Courts . . . are taking note. In 2010, The United States Supreme Court was faced with an opportunity to address privacy rights in text messages. Ultimately, the Court assumed, without deciding, that an individual had an expectation of privacy in text messages sent from an employer-owned pager, deciding the case instead on narrower grounds. City of Ontario, Cal. v. Quon, 560 U.S. 746 (2010). In its decision, . . . the Court recognized the ubiquity of cell phones and text messaging as a means of communication, suggesting that text messages are entitled to an expectation of privacy: `Cell phone and text message communications are so pervasive that some persons may consider them to be essential means or necessary instruments for self-expression, even self-identification. That might strengthen the case for an expectation of privacy.’  Id. . . .

[B]ecause texts are entitled to at least the same degree of protection as phone calls, the warrantless search of the text-message conversation on Wilson's phone is akin to the warrantless interception of a phone call between the two. . . .

Katz made clear that the 4th Amendment `protects people, not places,’ finding that he had a reasonable expectation of privacy in his phone conversation . . . not the place from which he made it - the phone booth. Katz v. United States, supra. . . .

In this way, Katz compels the conclusion that Tentoni had a reasonable expectation of privacy in the contents of his text message conversation. The fact police intercepted that conversation from the property of a third party is of no importance under Katz. . . .  If this Court adopts the lower court's view of privacy expectations, then all text messages sent by anyone anywhere are subject to government seizure the moment the `send’ button is pressed. The 4th Amendment demands more than that.
Defendant-Appellant’s Brief, supra, at *10 - *13.
The Court of Appeals did not buy Tentoni’s argument.  It began by explaining that
4th Amendment rights are personal and may not be asserted vicariously. State v. Bruski, 2007 WI 25, 299 Wis.2d 177, 727 N.W.2d 503 (Wisconsin Supreme Court 2007). . . . In order to have standing to challenge a search on 4th Amendment grounds, a defendant must have `a legitimate expectation of privacy’ in the area or items subjected to a search. See State v. Trecroci, 2001 WI App 126, 246 Wis.2d 261, 630 N.W.2d 555 (Wisconsin Court of Appeals 2001). The defendant bears the burden of showing, by a preponderance of the evidence, that he or she had a reasonable expectation of privacy. . . . The defendant must show two things: (1) that he or she had an actual, subjective expectation of privacy in the area searched and item seized and (2) that society is willing to recognize the defendant's expectation of privacy as reasonable. . . . With regard to the second, objective, prong, the Trecroci court set forth six factors relevant to the determination of whether a person has a recognizable, reasonable expectation of privacy:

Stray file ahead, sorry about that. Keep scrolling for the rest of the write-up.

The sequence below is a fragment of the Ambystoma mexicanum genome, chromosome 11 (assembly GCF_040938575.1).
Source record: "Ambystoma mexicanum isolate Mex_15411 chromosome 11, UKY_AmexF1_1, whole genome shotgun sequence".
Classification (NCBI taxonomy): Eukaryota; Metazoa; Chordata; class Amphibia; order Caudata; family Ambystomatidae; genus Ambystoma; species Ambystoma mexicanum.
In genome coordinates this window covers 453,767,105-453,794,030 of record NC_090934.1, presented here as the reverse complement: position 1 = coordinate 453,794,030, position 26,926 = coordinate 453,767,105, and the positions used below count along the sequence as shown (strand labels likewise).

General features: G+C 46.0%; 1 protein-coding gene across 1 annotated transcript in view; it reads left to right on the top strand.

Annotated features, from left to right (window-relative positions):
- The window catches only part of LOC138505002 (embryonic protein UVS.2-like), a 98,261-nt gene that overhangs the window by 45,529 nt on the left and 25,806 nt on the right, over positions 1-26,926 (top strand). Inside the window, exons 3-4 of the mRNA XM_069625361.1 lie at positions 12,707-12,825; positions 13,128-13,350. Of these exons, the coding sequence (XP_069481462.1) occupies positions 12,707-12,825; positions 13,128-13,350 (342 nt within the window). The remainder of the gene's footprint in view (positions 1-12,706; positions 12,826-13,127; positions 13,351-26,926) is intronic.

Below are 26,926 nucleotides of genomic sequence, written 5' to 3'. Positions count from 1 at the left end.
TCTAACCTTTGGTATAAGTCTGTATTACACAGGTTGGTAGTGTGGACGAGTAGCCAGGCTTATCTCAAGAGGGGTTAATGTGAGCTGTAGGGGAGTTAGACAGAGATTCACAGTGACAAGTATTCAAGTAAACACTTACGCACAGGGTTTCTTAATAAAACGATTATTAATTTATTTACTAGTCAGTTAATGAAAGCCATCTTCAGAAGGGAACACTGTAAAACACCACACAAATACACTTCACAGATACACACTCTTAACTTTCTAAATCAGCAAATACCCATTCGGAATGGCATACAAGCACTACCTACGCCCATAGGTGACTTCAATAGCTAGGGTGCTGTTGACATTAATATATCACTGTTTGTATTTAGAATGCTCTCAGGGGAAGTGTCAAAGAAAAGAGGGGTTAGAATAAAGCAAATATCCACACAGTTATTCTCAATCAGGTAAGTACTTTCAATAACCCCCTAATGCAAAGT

1. Whether the person had a property interest in the premises;
2. Whether the person was legitimately on the premises;
3. Whether the person had complete dominion and control and the right to exclude others;
4. Whether the person took precautions customarily taken by those seeking privacy;
5. Whether the person put the property to some private use; and
6. Whether the claim of privacy is consistent with historical notions of privacy. . . .
These factors are not controlling, and the list is not exclusive. State v. Guard, 2012 WI App 8, 338 Wis.2d 385, 808 N.W.2d 718 (Wisconsin Supreme Court 2011). Whether an individual has a reasonable expectation of privacy is determined by examining the totality of the circumstances. State v. Guard, supra.
State v. Tentoni, supra.
The Court of Appeals then found that, after
[a]ddressing the factors applicable to this case, we conclude that under the totality of circumstances Tentoni did not have an objectively reasonable expectation of privacy in text messages contained in Wilson's phone. First, Tentoni had no property interest in Wilson's phone. Second, Tentoni had no control over Wilson's phone or any right to exclude others from text messages he had sent to Wilson and which were stored in Wilson's phone. Tentoni had no control over what Wilson did with Tentoni's text messages. Third, Tentoni did not claim he took any steps to enhance the privacy of his text messages to Wilson or that he ever told Wilson to keep those messages private. See State v. Duchow, 2008 WI 57, 310 Wis.2d 1, 749 N.W.2d 913 (no expectation of privacy in oral statement when made in public place because the speaker assumed the risk of disclosure to others). . . .